One of the most dramatic effects of climate change is ocean acidification, a decrease in the pH (or increase in the hydrogen ion concentration), of the Earth's oceans, making the water more acidic. This is caused by the ocean absorbing more carbon dioxide from the atmosphere?carbon we're releasing by burning fossil fuels and mowing down forests. This decrease in pH makes it harder for organisms like corals, crustaceans and molluscs to form the calcium-based shells and exoskeletons they need to survive. Scientists at the Ocean Acidification Research Center of the University of Alaska Fairbanks have warned that shellfish farmers off the Alaska coast may need to start modifying the sea water in their hatcheries as they expect "significant effects" from acidification by 2040.

Scientists also believe that pink salmon, the most abundant of the Pacific salmon species, will be one of the primary victims of climate change, since the fish cannot survive the increasingly acidic waters. In a 2015 study, scientists at the University of British Columbia in Vancouver and MacEwan University in Edmonton reared pink salmon in the lab under water acidity levels expected at the end of this century. They found that when the fish reached the age at which they would migrate to the sea, their ability to use oxygen in their muscles was significantly decreased. This means their future wild brethren will face difficulties locating food and evading predators.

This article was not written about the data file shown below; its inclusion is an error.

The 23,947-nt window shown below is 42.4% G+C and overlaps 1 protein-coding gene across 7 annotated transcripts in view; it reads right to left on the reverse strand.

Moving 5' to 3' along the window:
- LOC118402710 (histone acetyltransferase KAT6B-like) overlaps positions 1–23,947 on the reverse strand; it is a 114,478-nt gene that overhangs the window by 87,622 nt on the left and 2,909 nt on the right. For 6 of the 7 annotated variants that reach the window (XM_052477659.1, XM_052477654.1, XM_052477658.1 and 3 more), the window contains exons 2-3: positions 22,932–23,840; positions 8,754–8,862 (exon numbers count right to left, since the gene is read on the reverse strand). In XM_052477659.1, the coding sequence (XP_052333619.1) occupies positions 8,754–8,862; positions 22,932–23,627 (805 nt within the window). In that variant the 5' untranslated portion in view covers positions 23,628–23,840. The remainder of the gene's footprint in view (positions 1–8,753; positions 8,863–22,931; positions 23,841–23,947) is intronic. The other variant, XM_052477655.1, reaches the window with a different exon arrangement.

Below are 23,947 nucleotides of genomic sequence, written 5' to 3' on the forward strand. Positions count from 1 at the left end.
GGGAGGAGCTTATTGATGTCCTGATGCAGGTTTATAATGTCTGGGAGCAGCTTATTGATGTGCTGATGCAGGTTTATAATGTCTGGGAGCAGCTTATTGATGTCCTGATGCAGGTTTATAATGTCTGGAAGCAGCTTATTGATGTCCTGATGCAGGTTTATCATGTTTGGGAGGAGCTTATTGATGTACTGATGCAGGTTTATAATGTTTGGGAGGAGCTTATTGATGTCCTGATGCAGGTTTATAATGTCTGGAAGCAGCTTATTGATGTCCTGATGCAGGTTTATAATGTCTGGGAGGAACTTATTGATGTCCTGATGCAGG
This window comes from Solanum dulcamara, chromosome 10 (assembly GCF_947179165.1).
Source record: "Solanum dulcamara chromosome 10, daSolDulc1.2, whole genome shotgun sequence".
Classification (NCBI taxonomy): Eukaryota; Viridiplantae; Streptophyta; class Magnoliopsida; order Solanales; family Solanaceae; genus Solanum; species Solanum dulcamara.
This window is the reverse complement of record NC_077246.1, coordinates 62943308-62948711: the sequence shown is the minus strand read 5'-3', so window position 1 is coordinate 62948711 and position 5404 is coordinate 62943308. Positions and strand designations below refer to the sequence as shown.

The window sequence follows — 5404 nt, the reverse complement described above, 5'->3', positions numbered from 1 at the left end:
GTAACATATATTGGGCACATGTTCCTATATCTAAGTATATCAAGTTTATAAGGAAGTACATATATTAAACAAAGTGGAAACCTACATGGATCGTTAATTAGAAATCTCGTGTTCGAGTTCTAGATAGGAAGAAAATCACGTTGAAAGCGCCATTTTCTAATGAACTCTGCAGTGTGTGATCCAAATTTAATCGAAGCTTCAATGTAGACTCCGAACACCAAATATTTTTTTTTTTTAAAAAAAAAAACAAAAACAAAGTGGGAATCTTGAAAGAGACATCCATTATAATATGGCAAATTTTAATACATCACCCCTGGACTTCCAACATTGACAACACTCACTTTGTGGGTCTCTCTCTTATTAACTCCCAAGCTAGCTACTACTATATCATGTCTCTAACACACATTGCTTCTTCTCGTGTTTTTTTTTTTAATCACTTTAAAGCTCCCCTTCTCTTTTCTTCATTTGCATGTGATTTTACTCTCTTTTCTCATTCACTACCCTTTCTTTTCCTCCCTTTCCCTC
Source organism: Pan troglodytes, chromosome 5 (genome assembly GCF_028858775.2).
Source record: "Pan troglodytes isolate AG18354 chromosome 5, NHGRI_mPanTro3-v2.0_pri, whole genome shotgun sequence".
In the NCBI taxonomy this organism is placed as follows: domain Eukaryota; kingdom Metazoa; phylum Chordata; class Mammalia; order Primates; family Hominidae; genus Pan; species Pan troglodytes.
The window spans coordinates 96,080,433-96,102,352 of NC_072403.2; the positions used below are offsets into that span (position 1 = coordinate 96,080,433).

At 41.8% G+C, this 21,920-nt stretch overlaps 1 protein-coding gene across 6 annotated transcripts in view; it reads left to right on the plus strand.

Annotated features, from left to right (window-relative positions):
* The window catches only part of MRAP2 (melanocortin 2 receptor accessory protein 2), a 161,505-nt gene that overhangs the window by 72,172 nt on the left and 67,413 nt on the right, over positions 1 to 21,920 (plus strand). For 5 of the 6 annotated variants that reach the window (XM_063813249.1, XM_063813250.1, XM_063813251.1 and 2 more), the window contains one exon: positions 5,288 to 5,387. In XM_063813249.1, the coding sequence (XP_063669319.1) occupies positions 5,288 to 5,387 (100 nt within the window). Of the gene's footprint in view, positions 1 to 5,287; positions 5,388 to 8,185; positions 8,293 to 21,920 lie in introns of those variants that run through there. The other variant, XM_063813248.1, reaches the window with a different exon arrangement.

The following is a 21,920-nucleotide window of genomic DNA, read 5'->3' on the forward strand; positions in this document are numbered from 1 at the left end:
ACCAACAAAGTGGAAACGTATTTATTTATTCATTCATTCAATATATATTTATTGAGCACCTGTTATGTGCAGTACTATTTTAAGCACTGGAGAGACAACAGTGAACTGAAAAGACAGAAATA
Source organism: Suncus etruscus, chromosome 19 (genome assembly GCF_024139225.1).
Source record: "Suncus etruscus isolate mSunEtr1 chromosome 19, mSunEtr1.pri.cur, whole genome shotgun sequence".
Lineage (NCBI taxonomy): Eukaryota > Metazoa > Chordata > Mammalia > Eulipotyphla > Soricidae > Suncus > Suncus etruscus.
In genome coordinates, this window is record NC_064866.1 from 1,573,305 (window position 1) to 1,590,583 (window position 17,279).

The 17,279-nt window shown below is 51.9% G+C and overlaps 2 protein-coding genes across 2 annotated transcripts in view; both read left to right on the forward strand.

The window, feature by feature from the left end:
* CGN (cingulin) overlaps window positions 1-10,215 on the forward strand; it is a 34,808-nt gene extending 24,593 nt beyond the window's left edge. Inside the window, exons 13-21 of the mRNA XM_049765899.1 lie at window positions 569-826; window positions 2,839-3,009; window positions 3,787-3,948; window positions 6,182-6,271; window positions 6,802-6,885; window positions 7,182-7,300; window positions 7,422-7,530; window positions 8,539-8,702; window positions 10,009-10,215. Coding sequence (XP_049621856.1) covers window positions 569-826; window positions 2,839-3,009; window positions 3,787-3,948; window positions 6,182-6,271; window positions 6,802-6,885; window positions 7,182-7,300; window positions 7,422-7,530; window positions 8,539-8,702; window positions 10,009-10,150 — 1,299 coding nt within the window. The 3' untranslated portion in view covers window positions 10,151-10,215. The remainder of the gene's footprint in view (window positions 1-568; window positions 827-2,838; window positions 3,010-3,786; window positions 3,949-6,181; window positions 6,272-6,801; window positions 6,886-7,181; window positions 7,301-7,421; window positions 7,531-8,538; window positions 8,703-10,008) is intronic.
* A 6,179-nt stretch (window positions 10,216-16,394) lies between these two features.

Ocean acidification isn't the only climate-related threat to fish. According to a study conducted by a team of Australian scientists, higher temperatures will increase the toxicity of common pesticides and industrial contaminants such as endosulfan, an insecticide, and phenol, an organic compound used to produce plastics and a variety of pharmaceuticals, which threatens the survival of a wide array of freshwater species such as trout, perch and carp.

(image: avs/Shutterstock.com)

8. Chocolate

"Everywhere in the world there are tensions?economic, political, religious," said French chef Alain Ducasse in a 2013 interview with the Wall Street Journal. "So we need chocolate." Who among us can disagree? An estimated one billion people around the world eat chocolate every day. The average American consumes 12 pounds of the sweet stuff every year. But the topography of Ghana and Ivory Coast, where more than half of the world's chocolate is sourced in the form of the cocoa bean, will be so different by 2050 that production will be seriously impacted.